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  #1  
Old 08/25/07, 11:44 AM
 
Join Date: Jun 2005
Location: Kentucky
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Raising fish in a swimming pool

I have been thinking about this for some time. Maybe raising tilapia and maybe catfish? We were just at Target and they had their swimming pools on clearance for $50 with a pump and i was wonder if that would be possible? They are 1100 gallon pools a lot cheaper than a stock tank. I was thinking about if you had say 2 or three you could have one empty to drain into and harvest the fish out of one pool then clean it. What do you think of that?

DK

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  #2  
Old 08/25/07, 11:53 AM
 
Join Date: Sep 2005
Location: Eastern NC
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I am considering Red Claw which can be grown in pools. Try this website for pics & you can even buy some to start raising:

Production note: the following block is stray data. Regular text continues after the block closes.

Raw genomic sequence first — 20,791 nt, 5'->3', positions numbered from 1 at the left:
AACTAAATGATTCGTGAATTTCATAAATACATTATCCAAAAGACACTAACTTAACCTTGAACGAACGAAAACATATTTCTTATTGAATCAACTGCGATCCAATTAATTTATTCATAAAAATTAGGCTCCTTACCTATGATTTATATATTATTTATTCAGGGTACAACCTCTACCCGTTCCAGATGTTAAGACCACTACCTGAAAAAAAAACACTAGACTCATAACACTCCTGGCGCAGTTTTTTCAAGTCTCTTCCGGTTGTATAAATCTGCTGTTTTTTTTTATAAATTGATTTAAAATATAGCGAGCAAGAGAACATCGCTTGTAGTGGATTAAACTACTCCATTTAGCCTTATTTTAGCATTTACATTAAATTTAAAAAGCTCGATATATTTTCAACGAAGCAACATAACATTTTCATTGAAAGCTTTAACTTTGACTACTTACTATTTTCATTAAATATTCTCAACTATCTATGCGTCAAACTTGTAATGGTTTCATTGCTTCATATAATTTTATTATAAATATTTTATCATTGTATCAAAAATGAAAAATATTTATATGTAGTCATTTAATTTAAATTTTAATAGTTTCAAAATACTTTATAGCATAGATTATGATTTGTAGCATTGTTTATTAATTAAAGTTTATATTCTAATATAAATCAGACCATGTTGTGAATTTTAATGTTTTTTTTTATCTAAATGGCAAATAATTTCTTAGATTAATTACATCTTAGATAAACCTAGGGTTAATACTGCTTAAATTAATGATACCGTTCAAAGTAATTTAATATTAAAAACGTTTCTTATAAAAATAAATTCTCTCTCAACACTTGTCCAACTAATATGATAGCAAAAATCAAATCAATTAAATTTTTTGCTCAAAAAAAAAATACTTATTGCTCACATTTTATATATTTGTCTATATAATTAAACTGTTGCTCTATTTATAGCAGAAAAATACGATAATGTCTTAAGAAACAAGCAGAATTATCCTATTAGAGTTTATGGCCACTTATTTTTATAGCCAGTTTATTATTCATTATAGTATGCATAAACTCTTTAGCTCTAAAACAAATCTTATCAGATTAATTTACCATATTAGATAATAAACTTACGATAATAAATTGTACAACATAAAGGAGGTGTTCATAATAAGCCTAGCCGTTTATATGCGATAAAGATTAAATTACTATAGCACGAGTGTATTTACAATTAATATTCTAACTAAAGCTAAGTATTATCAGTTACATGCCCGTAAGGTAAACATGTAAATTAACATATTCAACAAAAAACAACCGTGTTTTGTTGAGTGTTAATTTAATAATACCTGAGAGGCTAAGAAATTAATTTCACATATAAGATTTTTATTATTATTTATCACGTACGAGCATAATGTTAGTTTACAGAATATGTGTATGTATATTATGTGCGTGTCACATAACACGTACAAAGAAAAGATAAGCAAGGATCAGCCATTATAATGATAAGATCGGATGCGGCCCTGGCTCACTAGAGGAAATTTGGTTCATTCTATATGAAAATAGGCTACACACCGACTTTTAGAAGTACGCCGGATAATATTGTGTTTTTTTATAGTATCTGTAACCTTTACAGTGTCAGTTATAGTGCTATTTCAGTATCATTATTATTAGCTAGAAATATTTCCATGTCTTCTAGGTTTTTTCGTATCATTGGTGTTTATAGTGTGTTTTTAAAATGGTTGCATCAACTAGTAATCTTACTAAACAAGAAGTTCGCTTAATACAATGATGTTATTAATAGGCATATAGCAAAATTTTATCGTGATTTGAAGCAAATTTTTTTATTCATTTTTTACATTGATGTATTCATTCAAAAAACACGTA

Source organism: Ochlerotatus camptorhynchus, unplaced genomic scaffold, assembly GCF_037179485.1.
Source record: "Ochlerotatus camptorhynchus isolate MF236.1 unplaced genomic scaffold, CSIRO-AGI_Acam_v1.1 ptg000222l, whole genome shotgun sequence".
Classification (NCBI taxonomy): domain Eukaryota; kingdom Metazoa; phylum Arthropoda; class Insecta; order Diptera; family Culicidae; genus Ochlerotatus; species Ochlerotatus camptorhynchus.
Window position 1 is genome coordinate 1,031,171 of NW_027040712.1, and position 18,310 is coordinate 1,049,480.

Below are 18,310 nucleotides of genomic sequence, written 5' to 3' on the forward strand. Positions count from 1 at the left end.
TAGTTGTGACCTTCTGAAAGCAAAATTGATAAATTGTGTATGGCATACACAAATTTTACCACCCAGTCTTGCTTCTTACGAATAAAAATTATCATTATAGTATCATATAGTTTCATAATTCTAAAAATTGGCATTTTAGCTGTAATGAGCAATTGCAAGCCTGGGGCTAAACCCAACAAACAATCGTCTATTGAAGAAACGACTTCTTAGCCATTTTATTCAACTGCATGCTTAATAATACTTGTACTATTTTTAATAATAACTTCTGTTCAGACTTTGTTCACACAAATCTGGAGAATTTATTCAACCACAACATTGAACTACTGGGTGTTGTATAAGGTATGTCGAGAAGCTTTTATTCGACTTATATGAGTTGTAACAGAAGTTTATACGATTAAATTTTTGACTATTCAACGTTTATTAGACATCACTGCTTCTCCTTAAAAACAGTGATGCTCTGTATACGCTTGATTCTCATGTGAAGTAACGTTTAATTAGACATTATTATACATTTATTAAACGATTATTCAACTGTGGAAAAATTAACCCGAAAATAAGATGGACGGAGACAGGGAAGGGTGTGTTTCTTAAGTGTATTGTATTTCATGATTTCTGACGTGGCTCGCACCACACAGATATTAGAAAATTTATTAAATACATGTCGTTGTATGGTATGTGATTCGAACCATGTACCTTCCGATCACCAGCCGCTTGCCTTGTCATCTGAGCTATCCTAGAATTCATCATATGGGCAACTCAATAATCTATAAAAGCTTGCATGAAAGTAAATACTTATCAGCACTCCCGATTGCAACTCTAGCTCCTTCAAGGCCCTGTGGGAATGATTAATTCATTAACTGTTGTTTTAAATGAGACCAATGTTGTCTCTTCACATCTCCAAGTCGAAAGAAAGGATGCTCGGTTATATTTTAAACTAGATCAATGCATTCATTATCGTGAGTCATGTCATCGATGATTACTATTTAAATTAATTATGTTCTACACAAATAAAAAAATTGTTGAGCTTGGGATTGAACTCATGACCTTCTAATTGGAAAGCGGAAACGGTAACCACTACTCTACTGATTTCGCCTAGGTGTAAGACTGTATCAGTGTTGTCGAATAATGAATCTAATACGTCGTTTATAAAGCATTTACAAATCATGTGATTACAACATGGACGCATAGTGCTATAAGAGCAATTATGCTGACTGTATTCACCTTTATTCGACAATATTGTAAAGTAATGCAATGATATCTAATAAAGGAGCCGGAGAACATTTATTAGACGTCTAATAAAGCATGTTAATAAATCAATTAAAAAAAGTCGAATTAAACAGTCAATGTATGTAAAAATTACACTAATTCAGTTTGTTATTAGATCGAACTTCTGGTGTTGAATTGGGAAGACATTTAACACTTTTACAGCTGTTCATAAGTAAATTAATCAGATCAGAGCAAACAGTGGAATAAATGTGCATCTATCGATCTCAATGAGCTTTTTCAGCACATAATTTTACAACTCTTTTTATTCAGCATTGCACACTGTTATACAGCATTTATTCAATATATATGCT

http://atlaspub.20m.com/rcfarm1.htm

I purchased the information (book & CD's) on aquaponics off this website in Austrialia. Well worth every penny:

http://www.backyardaquaponics.com/

I know it's not what your asking but ah heck, just a thought, I leave it with you.

Regards;

Hill

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  #3  
Old 08/25/07, 11:55 AM
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Quote:
Originally Posted by dk_40207
I have been thinking about this for some time. Maybe raising tilapia and maybe catfish? We were just at Target and they had their swimming pools on clearance for $50 with a pump and i was wonder if that would be possible? They are 1100 gallon pools a lot cheaper than a stock tank. I was thinking about if you had say 2 or three you could have one empty to drain into and harvest the fish out of one pool then clean it. What do you think of that?